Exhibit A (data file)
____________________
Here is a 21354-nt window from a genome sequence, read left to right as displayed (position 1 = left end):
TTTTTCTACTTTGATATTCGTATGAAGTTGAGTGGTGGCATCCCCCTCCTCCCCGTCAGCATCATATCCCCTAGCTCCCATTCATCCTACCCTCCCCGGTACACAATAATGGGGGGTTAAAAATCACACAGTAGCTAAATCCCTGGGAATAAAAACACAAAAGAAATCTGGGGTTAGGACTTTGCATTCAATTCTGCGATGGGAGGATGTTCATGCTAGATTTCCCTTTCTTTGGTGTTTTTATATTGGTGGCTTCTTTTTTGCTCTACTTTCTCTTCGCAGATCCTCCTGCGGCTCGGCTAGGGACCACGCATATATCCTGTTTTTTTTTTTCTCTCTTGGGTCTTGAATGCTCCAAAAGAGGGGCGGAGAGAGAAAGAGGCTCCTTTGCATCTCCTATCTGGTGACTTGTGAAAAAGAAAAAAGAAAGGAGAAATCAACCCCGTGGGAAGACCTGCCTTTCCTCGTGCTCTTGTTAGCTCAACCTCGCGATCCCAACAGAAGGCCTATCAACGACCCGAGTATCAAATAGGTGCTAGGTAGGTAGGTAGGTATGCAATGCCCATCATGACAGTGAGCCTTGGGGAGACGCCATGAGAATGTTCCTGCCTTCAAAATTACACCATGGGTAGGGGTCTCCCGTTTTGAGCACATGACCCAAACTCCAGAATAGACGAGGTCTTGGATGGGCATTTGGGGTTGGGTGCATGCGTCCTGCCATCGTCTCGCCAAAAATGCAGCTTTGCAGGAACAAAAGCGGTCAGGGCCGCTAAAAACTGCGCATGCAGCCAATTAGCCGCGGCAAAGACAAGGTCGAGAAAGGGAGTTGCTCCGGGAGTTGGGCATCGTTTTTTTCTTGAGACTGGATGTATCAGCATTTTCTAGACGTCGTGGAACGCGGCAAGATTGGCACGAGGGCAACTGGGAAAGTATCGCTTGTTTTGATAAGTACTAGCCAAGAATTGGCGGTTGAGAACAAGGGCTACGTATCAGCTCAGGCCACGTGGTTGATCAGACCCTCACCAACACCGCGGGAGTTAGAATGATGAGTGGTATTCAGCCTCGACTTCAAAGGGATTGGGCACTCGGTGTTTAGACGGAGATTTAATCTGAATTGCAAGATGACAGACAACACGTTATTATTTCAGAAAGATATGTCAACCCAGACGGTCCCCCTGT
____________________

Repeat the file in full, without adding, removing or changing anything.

Here is a 21354-nt window from a genome sequence, read left to right as displayed (position 1 = left end):
TTTTTCTACTTTGATATTCGTATGAAGTTGAGTGGTGGCATCCCCCTCCTCCCCGTCAGCATCATATCCCCTAGCTCCCATTCATCCTACCCTCCCCGGTACACAATAATGGGGGGTTAAAAATCACACAGTAGCTAAATCCCTGGGAATAAAAACACAAAAGAAATCTGGGGTTAGGACTTTGCATTCAATTCTGCGATGGGAGGATGTTCATGCTAGATTTCCCTTTCTTTGGTGTTTTTATATTGGTGGCTTCTTTTTTGCTCTACTTTCTCTTCGCAGATCCTCCTGCGGCTCGGCTAGGGACCACGCATATATCCTGTTTTTTTTTTTCTCTCTTGGGTCTTGAATGCTCCAAAAGAGGGGCGGAGAGAGAAAGAGGCTCCTTTGCATCTCCTATCTGGTGACTTGTGAAAAAGAAAAAAGAAAGGAGAAATCAACCCCGTGGGAAGACCTGCCTTTCCTCGTGCTCTTGTTAGCTCAACCTCGCGATCCCAACAGAAGGCCTATCAACGACCCGAGTATCAAATAGGTGCTAGGTAGGTAGGTAGGTATGCAATGCCCATCATGACAGTGAGCCTTGGGGAGACGCCATGAGAATGTTCCTGCCTTCAAAATTACACCATGGGTAGGGGTCTCCCGTTTTGAGCACATGACCCAAACTCCAGAATAGACGAGGTCTTGGATGGGCATTTGGGGTTGGGTGCATGCGTCCTGCCATCGTCTCGCCAAAAATGCAGCTTTGCAGGAACAAAAGCGGTCAGGGCCGCTAAAAACTGCGCATGCAGCCAATTAGCCGCGGCAAAGACAAGGTCGAGAAAGGGAGTTGCTCCGGGAGTTGGGCATCGTTTTTTTCTTGAGACTGGATGTATCAGCATTTTCTAGACGTCGTGGAACGCGGCAAGATTGGCACGAGGGCAACTGGGAAAGTATCGCTTGTTTTGATAAGTACTAGCCAAGAATTGGCGGTTGAGAACAAGGGCTACGTATCAGCTCAGGCCACGTGGTTGATCAGACCCTCACCAACACCGCGGGAGTTAGAATGATGAGTGGTATTCAGCCTCGACTTCAAAGGGATTGGGCACTCGGTGTTTAGACGGAGATTTAATCTGAATTGCAAGATGACAGACAACACGTTATTATTTCAGAAAGATATGTCAACCCAGACGGTCCCCCTGT